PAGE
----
・ Performance rules for early or contemporary music are not included. Firstly, those kinds of music are less frequently arranged using samplers. Secondly, rules for contemporary music are hard to define as the example base of such performances is rather small.

Chapter 2 deals with the general structure of the modified synthesis system and the principle of its operation. The remaining chapters detail the main modules responsible for performing the musical score analyses, the automatic selection and connection of sound samples, and the application of performance rules.

2. An Overview of the Synthesis System and the Sound Samples

2.1. An Overview of the System

The system is composed of the following modules (cf. Figure 1 for a schematic overview):

・ The score analysis module responsible for carrying out a preliminary analysis. The music score is read in from a file first. The melody is then divided into fragments (musical phrases). A performance rule pattern search is performed last (e.g. phrase arches, up/down progressions, climaxes etc.).

・ The figure matching module is responsible for choosing samples that will constitute components of music phrases, determining the cutting and joining positions. Specifically, which notes from the sample form the phrase and which ones notes are chosen as sample joining spots).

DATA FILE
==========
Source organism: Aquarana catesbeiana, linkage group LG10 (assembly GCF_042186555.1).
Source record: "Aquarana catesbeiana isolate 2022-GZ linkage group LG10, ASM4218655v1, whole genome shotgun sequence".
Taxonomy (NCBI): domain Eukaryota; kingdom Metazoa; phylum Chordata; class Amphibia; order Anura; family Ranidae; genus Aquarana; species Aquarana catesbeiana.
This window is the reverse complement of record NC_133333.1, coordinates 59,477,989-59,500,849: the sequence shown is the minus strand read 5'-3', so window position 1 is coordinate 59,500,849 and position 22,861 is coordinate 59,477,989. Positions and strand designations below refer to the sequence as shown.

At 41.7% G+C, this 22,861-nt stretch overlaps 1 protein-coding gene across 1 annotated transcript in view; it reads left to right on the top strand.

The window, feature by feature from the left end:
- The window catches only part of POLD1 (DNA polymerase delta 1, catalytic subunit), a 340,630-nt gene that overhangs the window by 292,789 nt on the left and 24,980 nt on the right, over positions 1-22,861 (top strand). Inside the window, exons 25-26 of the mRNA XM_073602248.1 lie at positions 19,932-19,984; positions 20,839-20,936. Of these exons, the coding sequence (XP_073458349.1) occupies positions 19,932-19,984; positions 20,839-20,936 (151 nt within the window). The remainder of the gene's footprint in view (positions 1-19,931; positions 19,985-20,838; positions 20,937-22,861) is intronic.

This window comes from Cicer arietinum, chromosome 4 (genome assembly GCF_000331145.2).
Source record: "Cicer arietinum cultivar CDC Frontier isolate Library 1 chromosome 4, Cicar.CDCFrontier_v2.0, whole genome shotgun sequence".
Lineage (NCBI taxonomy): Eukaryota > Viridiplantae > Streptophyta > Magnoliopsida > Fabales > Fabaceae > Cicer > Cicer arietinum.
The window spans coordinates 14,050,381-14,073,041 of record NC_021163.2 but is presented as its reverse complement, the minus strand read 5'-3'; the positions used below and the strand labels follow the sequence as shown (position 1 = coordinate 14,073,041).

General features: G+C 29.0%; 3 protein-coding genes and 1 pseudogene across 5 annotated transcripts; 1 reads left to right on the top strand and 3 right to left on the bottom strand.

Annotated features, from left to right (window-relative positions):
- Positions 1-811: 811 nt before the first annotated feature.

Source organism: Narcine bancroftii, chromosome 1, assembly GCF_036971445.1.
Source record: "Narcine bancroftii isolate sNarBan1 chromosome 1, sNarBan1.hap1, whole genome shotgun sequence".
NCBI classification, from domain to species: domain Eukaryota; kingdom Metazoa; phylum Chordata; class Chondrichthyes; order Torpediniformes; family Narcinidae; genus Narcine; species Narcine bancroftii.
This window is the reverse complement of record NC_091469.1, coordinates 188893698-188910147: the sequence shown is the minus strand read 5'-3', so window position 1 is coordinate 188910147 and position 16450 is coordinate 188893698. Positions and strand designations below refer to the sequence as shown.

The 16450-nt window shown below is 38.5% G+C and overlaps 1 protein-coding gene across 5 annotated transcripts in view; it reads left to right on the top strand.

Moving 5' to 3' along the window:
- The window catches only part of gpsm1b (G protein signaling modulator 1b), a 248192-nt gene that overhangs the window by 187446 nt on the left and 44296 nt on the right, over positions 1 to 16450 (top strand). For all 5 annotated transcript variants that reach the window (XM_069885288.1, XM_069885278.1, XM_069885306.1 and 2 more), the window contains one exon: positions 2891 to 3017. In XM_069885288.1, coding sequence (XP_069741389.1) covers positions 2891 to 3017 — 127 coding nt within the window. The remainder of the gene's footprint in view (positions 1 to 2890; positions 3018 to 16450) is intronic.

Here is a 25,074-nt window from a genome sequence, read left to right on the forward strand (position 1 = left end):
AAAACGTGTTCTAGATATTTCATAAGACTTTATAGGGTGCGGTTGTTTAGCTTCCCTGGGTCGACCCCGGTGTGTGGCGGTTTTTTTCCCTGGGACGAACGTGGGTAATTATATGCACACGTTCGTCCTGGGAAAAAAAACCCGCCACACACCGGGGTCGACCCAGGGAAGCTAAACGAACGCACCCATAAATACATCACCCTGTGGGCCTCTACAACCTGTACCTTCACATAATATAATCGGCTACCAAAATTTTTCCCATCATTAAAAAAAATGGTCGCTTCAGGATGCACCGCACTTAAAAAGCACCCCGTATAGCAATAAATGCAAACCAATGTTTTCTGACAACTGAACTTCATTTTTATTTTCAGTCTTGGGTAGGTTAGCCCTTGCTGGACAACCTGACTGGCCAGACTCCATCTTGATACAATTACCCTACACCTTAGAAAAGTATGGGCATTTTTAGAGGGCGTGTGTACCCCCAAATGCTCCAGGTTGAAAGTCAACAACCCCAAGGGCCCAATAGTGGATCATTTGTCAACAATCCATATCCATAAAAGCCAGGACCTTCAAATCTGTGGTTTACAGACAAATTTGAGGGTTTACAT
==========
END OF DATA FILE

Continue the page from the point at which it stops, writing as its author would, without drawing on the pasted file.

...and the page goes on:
・ The waveform generator module creates a wav file. The actual synthesis takes place at this stage through sample cutting, joining and sample processing.

・ The management module which plays the role of a module coordinator. It controls the synthesis processes, i.e. it launches the respective modules in the appropriate order, oversees the flow of data, and coordinates and synchronizes the parameters of the voices in the case of polyphonic synthesis.

In terms of implementation, the synthesizer is as a series of Octave/Matlab scripts. This approach results in concise and readable code allowing easy modifications in the future, its reuse or integration as part of other

Figure 1.An overview of the synthesis system as a whole.